You Don't Know How It Feels...

October 6, 2017

 

Standing on my tip-toes, my eyebrows lower as I squint looking out my bedroom window.

 

“Petty had a rough life growing up living in poverty in Gainesville, Florida.”

 

I tossed those words around my head, having just heard them only moments ago. Even though I was just a young child, I still felt like I had a firm understanding of what “rough life” and “poverty" and poverty meant.

 

At least, I had felt like I did.

 

My current state of confusion could only be relieved by accepting that I did, indeed know the definition of “poverty.”

 

As I stared next door at the house that late music legend Tom Petty had grown up in, for the first time in my life the realization began to sink in…

 

I was poor…

 

People chuckle at this story and tell me, “You didn’t know you were poor growing up?” In truth, no, I didn’t know it and frankly, I never recall ever feeling impoverished. Sure, looking back I can think of evidence that would support that indeed I was not born into a life of wealth.

 

At the time, my Dad was a graduate student at the University of Florida, and my mom was an administrative assistant in the school’s anthropology department.

 

Sure, the only car we had, that was sporadically operational, was a Datsun coupe that lacked seatbelts because our dog had chewed them up.  Additionally, one of my good friends growing up was the son of an affluent Gainesville attorney, so clearly, I could tell the difference in the number of television sets and lack of in-ground swimming pool between our homes. 

 

However, the truth is I never felt like I was a “Have-Not.”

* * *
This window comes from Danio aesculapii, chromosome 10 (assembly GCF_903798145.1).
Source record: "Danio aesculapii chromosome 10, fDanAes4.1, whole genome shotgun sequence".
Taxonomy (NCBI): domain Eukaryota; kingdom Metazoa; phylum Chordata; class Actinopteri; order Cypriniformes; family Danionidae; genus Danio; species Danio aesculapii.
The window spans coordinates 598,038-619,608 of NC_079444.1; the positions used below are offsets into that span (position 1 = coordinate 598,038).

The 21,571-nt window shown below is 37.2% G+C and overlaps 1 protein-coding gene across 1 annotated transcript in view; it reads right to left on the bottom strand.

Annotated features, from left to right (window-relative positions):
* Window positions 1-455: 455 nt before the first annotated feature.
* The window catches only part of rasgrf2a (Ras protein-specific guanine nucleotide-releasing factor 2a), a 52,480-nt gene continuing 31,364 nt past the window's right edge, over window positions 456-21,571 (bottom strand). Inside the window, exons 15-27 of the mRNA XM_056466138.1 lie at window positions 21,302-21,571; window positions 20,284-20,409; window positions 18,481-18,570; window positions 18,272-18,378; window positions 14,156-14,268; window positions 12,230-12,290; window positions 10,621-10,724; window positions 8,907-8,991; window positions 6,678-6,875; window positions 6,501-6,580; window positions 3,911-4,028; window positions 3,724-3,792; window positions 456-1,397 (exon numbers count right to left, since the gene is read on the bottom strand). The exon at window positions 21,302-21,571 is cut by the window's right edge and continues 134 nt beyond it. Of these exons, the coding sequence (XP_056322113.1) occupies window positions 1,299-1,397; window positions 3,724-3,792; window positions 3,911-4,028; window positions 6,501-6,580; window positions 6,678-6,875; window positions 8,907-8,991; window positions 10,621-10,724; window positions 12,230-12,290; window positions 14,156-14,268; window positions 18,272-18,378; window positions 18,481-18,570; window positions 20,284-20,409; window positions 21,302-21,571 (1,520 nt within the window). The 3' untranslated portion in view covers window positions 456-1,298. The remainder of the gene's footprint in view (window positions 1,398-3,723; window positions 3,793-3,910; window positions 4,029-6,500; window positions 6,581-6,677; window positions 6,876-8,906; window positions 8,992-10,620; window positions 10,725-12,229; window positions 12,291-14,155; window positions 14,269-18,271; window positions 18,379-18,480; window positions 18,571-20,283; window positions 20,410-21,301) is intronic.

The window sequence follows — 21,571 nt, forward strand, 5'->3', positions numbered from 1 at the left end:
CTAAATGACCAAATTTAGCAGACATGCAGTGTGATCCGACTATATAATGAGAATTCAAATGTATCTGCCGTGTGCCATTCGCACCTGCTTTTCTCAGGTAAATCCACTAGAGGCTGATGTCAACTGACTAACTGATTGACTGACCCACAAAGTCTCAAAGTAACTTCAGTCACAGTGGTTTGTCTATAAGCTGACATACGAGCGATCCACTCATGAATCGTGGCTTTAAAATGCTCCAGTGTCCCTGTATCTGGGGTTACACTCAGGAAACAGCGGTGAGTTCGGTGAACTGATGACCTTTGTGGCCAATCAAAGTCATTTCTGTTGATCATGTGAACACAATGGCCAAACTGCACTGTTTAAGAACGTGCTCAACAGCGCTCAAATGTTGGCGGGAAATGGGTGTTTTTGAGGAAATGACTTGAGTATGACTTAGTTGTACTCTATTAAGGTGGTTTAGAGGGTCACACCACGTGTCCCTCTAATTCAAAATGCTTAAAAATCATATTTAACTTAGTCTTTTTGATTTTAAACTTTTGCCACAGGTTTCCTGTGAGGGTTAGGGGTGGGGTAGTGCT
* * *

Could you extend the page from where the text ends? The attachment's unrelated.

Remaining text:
In looking back, there are probably several reasons that contributed to the fact that not only did I not feel impoverished, I actually felt very privileged.

 

As I am typing this, I am using a computer monitor that is as a large as the only television we had in the house. Yet, that didn’t particularly bother me because my parents gave me a “television allowance” growing-up.  I had to ration my TV viewing to ensure I never missed an episode of He-Man.

 

The result was that the bulk of my time was spent outdoors using my imagination among friends. How could anyone be poor, when they had a tree that was a pirate ship, or a bush-fort that guarded the perimeter of the home from Skeletor’s evil henchmen?

 

Moreover, I grew-up in the shadow of the University of Florida, back before the Gators had ever won any sort of championship and the football stadium wasn’t even nicked named “The Swamp.”

 

The absence of athletic success meant that the university lacked the limelight luster that it and other major universities now have. So in the off-season, access to the football field was readily available, and that's where we played neighborhood football.

 

It was no big deal to roam the 1970’s and 80’s era buildings and be able to see people like future NFL Hall of Fame running back Emmitt Smith playing arcade games at the university’s student union.

 

Lastly, I grew up in a very culturally and racially diverse segment of poverty. In fact, it wasn’t until around second grade when I heard someone call my friend Paul an ethnic slur because he looked “Jewish,” unlike I did, that I realized that people could dislike others based simply on the classification that was assumed to distinguish people from each other. 

 

Now, either it was a product of how I grew up or it was an inherent aspect of who I am, but to this day I’ve never had a fondness of money. In fact, for a large part, I don’t like it and consider it the chains and shackles of all human enslavement.

 

Years later as I reflect on growing up poor and the current world we live in, I wonder, if it isn’t impossible now for the children to grow not knowing  they are among the “Have-Not’s."

 

Has the modern world not consumed the innocence of wealth that exists beyond the confines of money? Rather, is our entire sense of worth in life, not bound by what is tangible or artificial, and not what we are inherently born with?

 

“Do you like me? Check Yes or No.” A young lady looks at the handwritten note on her desk, then chuckles and says, “Just text me.”